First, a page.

Blog by Sumana Harihareswara, Changeset founder

11 Aug 2011, 16:58 p.m.

From Rush To Hush

Hi, reader. I wrote this in 2011 and it's now more than five years old. So it may be very out of date; the world, and I, have changed a lot since I wrote it! I'm keeping this up for historical archive purposes, but the me of today may 100% disagree with what I said then. I rarely edit posts after publishing them, but if I do, I usually leave a note in italics to mark the edit and the reason. If this post is particularly offensive or breaches someone's privacy, please contact me.

I have been travelling so much in the past month that my nap today included a travel anxiety dream where I accidentally got on a plane back home in the middle of a conference and then had to consult Richard Feynman for help getting back.

Back from Oregon and Israel (CLS, OSCON, and Wikimania). Getting used to the look of Leonard's face again. I'm almost over the hours of search and interrogation El Al put me through before they'd let me onto airplanes.

From this week's Wikipedia Signpost, one editor writes: "Currently I am drafting the article on modes of carry for firearms, although I may not get around to finishing it for a while. That's OK -- Wikipedia is forever. We've got time." An outlook for the Long Now, and one I am trying to remember.


11 Aug 2011, 21:46 p.m.

Ugh. I might mention this the next time my boss starts talking about how much more efficient Israeli security is than American. I mean, it probably is, if you're very obviously an Ashkenazi Jew.

I don't know if I've ever shared my revelation - not a unique one, nor a particularly insightful one, but one that rocked my mind when it came to me - that Wikipedia is essentially immortal. Unless its utility disappears somehow, which currently seems nearly impossible, or the entire technological world as we know it shifts completely off its axis, it will continue, because it's open-source and no one owns it and no one controls it. That's kind of amazing to me. I take it for granted (because I use it twenty times a day) but when I really stop and think about it, I find it hard to think of any human accomplishment in history more important. But perhaps I am just thinking about the immortality of the crab...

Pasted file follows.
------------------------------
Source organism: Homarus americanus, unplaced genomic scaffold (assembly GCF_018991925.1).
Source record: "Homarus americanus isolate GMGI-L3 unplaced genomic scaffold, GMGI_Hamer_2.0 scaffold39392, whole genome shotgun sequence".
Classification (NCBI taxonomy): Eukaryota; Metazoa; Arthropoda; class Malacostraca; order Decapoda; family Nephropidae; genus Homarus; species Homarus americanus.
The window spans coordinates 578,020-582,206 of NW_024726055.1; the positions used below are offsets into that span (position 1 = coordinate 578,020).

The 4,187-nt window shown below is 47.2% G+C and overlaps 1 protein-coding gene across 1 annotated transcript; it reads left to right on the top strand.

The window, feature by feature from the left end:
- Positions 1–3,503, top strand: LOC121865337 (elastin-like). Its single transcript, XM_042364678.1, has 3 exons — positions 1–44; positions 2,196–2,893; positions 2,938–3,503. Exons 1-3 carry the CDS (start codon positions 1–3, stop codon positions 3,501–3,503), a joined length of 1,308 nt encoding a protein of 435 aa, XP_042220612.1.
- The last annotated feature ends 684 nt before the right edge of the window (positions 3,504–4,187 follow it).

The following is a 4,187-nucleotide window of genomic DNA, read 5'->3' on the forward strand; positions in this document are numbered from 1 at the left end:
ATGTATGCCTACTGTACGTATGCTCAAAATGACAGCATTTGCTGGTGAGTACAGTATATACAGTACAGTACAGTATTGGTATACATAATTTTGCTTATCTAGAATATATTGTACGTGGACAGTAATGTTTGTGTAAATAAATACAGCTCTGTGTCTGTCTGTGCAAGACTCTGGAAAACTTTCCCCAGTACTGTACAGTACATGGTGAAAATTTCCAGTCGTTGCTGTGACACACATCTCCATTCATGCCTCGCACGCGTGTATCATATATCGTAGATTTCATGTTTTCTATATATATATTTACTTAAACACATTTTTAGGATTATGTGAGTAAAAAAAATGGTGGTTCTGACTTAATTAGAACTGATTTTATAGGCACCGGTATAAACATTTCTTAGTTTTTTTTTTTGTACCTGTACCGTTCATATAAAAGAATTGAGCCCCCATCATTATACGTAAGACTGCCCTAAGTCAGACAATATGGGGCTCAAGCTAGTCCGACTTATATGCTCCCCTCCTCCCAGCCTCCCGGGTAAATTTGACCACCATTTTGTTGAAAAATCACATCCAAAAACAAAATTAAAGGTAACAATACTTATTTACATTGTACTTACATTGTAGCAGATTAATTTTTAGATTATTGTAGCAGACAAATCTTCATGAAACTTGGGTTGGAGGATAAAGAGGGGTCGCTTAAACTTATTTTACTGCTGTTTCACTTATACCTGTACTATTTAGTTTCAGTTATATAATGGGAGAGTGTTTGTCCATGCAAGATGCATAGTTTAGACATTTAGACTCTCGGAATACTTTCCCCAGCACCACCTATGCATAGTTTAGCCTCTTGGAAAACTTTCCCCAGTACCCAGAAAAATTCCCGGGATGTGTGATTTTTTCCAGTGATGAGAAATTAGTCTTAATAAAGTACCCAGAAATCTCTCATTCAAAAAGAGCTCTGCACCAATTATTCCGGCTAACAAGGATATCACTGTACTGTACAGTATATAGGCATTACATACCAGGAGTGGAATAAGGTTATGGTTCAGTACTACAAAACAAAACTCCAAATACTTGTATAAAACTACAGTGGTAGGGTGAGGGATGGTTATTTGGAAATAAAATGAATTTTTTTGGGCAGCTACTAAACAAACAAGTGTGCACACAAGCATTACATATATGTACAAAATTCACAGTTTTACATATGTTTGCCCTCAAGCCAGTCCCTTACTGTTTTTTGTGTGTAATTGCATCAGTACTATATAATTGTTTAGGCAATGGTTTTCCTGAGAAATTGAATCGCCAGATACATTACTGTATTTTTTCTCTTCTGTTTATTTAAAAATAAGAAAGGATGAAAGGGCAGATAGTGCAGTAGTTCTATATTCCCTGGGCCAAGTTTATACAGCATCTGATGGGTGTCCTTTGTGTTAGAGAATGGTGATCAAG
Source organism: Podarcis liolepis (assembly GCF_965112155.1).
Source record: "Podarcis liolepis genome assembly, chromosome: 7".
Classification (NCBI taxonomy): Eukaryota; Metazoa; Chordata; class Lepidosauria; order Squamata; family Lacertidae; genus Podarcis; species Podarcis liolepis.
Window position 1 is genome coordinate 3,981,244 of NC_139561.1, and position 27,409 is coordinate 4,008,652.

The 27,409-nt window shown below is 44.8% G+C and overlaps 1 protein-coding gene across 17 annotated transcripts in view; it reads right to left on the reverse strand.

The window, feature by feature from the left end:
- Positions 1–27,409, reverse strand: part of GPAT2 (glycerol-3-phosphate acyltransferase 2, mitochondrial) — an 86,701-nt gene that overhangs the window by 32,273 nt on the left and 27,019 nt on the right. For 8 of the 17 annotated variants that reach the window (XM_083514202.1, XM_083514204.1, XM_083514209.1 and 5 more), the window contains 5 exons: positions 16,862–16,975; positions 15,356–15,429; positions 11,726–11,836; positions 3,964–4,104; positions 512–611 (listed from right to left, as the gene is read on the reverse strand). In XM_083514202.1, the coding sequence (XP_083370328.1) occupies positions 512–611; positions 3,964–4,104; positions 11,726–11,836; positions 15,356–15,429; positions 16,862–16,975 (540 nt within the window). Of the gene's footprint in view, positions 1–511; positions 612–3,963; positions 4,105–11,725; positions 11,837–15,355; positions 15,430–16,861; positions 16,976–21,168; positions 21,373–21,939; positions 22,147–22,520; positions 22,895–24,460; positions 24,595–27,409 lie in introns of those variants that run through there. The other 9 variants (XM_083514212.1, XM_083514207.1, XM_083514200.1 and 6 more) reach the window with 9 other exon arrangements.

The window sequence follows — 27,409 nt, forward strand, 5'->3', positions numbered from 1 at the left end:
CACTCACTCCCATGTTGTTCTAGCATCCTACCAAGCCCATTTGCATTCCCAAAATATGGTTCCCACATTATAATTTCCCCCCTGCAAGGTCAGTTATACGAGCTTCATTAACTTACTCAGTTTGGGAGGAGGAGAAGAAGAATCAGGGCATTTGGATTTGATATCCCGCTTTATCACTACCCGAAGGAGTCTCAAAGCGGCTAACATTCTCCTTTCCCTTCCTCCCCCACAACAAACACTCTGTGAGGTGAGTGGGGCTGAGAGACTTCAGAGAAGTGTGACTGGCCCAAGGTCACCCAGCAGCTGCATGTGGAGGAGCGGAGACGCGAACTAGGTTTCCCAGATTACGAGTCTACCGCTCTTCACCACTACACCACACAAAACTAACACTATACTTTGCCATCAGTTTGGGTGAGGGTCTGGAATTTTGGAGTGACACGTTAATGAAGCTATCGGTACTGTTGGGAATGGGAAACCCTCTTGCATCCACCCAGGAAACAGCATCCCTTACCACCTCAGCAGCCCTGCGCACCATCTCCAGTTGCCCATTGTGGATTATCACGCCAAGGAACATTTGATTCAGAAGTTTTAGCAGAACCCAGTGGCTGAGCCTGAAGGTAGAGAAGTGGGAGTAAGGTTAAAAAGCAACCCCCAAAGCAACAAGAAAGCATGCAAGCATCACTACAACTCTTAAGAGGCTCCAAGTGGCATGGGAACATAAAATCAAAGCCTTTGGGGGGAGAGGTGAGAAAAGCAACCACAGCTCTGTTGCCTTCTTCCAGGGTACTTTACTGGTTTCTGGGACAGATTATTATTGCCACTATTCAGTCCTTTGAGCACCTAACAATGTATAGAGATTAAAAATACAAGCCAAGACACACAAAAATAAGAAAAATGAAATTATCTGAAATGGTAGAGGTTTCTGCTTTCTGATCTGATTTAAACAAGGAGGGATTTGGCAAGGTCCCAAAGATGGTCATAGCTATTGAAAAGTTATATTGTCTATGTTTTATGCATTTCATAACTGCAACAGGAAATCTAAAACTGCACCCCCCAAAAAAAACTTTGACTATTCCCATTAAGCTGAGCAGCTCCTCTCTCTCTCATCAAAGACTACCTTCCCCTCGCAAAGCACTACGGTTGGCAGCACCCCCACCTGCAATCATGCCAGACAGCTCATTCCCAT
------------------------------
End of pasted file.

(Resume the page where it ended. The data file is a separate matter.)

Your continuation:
12 Aug 2011, 2:36 a.m.

I've got to agree with the person who said that Israel was a bad choice for an international conference, but I don't know that the US would be a better one.

14 Aug 2011, 7:09 a.m.

Yeah, I was also baffled as to the choice of Israel for this conference, considering the sheer number of lefties that congregate in the FLOSS community. But the community is somewhat skewed white and male (the very least profiled group). I'm sickened and saddened by all you went through and hope the Wikicommunity will consider this when picking conference locations. Access -- and access with the lowest threat of humiliation -- matters!

14 Aug 2011, 7:10 a.m.

That was me. Btw.

14 Aug 2011, 7:57 a.m.

To quote

"Wikimania is organized by local volunteer teams in the conference location, with support from international volunteers and from the Wikimedia Foundation. The location for future conferences is chosen by an international volunteer jury of community members, who review location bids that are submitted by teams from different locations."

Haifa beat Montreal, NYC, and Toronto.

And yes, the jury considers this stuff in criteria for choosing future locations. Next year's conference is in Washington, DC, and that'll be difficult (in terms of visas) for many people. Of course many conferences have to deal with these sorts of problems. Indian GNOME contributor Chandni Verma, if I understand correctly, was refused a visa to attend the GNOME summit in Berlin this year. In contrast, I have not heard that Israel actually denied any Wikimedia community member a visa to enter the country.